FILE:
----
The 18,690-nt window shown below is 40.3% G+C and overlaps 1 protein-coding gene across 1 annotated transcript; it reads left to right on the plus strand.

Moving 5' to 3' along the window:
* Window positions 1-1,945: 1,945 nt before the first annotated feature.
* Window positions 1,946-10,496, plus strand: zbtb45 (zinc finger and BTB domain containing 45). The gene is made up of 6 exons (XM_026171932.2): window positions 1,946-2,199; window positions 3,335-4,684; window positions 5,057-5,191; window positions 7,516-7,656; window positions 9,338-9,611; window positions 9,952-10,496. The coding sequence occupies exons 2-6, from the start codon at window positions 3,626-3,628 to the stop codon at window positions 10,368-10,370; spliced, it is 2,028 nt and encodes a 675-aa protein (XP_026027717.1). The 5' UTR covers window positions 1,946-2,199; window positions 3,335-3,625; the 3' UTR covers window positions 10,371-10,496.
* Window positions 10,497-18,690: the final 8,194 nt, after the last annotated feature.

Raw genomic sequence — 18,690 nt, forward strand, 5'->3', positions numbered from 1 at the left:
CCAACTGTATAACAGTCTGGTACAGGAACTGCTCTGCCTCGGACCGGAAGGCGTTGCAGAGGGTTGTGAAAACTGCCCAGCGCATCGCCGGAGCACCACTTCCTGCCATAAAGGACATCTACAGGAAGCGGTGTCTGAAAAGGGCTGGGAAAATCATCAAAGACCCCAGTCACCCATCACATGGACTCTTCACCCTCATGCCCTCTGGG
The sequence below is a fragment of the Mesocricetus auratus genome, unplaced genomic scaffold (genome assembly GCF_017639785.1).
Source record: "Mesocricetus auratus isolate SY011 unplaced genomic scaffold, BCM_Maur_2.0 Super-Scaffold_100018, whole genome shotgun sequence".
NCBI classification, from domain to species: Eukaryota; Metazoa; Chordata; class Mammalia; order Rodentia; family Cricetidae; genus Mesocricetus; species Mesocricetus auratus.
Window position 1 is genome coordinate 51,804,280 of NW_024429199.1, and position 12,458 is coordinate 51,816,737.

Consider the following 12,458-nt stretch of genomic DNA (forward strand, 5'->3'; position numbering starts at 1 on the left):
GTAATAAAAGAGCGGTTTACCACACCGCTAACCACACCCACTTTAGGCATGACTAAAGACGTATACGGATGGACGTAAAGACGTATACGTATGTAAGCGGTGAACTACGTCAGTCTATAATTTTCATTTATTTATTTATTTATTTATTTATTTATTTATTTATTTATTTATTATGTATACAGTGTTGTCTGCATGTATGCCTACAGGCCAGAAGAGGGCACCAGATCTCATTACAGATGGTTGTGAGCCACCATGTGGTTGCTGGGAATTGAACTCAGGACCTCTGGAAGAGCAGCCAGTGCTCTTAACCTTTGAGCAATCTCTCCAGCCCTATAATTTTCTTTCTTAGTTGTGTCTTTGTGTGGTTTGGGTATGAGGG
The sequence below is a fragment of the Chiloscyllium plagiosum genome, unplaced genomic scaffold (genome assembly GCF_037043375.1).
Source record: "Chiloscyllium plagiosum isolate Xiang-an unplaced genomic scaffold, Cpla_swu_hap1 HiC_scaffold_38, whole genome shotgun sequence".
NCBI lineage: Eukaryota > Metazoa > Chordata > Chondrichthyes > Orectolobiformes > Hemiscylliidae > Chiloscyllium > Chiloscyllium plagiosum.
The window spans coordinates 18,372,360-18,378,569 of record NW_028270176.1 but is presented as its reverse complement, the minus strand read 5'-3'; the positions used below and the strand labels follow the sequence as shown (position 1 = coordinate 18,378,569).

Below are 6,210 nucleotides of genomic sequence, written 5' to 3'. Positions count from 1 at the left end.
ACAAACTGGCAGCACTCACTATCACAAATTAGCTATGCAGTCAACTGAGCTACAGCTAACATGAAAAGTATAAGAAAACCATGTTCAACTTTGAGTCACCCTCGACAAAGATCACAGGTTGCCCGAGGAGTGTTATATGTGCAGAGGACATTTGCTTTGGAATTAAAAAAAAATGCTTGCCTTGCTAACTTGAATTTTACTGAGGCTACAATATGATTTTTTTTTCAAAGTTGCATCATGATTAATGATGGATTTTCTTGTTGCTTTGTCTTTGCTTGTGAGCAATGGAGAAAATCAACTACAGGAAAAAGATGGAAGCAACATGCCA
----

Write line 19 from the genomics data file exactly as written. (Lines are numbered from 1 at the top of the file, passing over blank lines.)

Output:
ACAAACTGGCAGCACTCACTATCACAAATTAGCTATGCAGTCAACTGAGCTACAGCTAACATGAAAAGTATAAGAAAACCATGTTCAACTTTGAGTCACCCTCGACAAAGATCACAGGTTGCCCGAGGAGTGTTATATGTGCAGAGGACATTTGCTTTGGAATTAAAAAAAAATGCTTGCCTTGCTAACTTGAATTTTACTGAGGCTACAATATGATTTTTTTTTCAAAGTTGCATCATGATTAATGATGGATTTTCTTGTTGCTTTGTCTTTGCTTGTGAGCAATGGAGAAAATCAACTACAGGAAAAAGATGGAAGCAACATGCCA